Across the Generations: Mother Latifa

A post by Peace Corps volunteer Barbara Klein:

I’m joining your friends for the ride!

Old age may not be as golden as they say, but we OBGs  (Old but good) have much to grin about. My husband Martin says, “It’s been a good ride,” and I like to add, “But it ain’t over yet.”

When people talk about wishing that they were young, I say that I do not want to live my life over again, but would just like to have the strength and well being that I had at 75.

Some can’t believe that I am older than 75. Others say, “75 wasn’t a year to remember.”


Peace Corp, Hergla, 1989.

I was 59, and my husband Martin was 61.

The volunteers, in training all had mattresses on the floor, but as the oldest married couple, we were given a queen size, off the floor, bed.

I don’t think the Peace Corps management gave too much thought to housing arrangements other than available space. We shared a villa, one story house, with two wonderful Tunisian language teachers, Lamia and Latifa, and two younger volunteers, who were not very friendly.

Lamia was  petite, dynamic, and wore mini skirts, while we volunteers were instructed to cover our knees and wear sleeves.

Hergla did not boast the services of a barbershop, so Lamia gave Marty a haircut.

Latifa was good looking with freckles, and had a great sense of humor.

Both teachers  helped me celebrate my birthday with lovely presents.

Latifa, was concerned that we needed a change from PC rations and put a few mullets,( small fish), and lamb chops, in the freezing compartment of our frig.

One day she left a box of delicious fig filled pastries, about 2 kilos, on the kitchen counter, and told me that I must eat this. I kind of understood what she meant, thanked her and explained that it was a lot of cake which I couldn’t eat alone or at one sitting.

The chore of taking out the garbage fell to Marty, but Latifa was always there to help him tie up the bags.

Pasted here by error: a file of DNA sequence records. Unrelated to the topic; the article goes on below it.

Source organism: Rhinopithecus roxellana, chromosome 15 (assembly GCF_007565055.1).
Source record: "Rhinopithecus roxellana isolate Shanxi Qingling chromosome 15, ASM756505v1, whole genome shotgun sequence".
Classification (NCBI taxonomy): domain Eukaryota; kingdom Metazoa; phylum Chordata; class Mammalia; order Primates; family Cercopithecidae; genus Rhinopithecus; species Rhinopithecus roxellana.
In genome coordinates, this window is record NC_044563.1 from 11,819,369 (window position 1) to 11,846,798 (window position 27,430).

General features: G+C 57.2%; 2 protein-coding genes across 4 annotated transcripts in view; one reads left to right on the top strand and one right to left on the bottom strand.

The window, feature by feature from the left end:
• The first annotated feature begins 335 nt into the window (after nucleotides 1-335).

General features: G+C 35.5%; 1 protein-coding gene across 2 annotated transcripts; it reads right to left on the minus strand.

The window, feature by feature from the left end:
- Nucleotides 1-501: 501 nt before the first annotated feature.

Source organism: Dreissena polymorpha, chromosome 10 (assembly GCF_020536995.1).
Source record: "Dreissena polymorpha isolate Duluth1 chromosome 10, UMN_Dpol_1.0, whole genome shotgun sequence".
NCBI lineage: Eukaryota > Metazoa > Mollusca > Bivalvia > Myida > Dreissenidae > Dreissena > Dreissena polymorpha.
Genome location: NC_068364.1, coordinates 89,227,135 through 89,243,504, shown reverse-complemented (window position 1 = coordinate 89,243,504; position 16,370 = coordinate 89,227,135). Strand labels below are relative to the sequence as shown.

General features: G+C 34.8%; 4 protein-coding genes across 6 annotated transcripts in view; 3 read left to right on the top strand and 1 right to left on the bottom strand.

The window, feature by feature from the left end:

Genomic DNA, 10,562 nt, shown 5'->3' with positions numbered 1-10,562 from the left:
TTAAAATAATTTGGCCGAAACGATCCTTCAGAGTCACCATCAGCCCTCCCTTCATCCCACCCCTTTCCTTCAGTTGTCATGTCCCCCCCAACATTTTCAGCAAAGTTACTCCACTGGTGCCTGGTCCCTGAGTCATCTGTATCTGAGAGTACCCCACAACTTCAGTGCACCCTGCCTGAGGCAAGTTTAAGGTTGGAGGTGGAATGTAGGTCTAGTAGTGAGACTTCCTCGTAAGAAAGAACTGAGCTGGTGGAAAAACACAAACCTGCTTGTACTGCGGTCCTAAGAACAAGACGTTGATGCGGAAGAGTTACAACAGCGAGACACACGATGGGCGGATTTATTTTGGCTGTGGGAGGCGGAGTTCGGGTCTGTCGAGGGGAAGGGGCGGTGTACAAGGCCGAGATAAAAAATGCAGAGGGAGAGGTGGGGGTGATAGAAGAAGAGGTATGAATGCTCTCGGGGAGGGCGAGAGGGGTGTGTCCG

We attended prenuptial festivities of a double wedding for brothers living in the town. Latifa sat with us, introduced us to the family, and gave us a crash course on Tunisian wedding customs.

At one  cross- cultural excursion, we were treated to a meat stew which we ate with our hands, for lack of utensils, and lopped up the gravy with bread. Just like a mother, Latifa served me meat and gravy with less fat.

I can’t imagine why it took me so long to realize that Latifa brought  goodies to the house for Marty and me, not for all of the occupants.

Was it respect for older people, hospitality, or did she like us ?

Doesn’t matter!

mom_dad_ tunisia

More About Barbara:  Barbara  Klein and her husband Martin, lived in Killingworth, Connecticutt for 49 years in the house where their four children grew up. They owned a poultry farm in neighboring Madison. About 20 years ago they converted the farm to a golf range, which the Klein family owns and operates.

The Kleins traveled all over the world, at times for personal reasons and often as Agricultural Consultants with Aid for International Developement. Martin and Barbara have both been involved in local politics. Barbara has degrees in Biology and in Health Cate Management. Martin has a degree in Poultry Husbandry.

Barbara is now blogging!  Check out Best of Barbara.

Best of Barbara

Top Photo:  A resident of Hergla shows Barbara the technique of  spindle weaving.

Middle Photo:  Barbara  and Marty with Latifa during a pre-nuptial gathering held in the courtyard of the groom’s home.

Bottom Photo: Barbara and her family today.

Want to know even more about Barbara Klein? Check our Cycling Grandma, Barbara’s daughter Lisa’s blog,  and Tangerine Tango: Women Writers Share Slices of Life.  Barbara inspired many of Lisa’s essays.

8 thoughts on “Across the Generations: Mother Latifa”

  1. What a touching story! I’m going to share it with one of my daughter’s friends that is serving in the Peace Corps in Africa. It certainly gives you something to look up to!


  2. Thanks for the link to Barbara’s blog. I already like the first post about little girls liking construction equipment, too!


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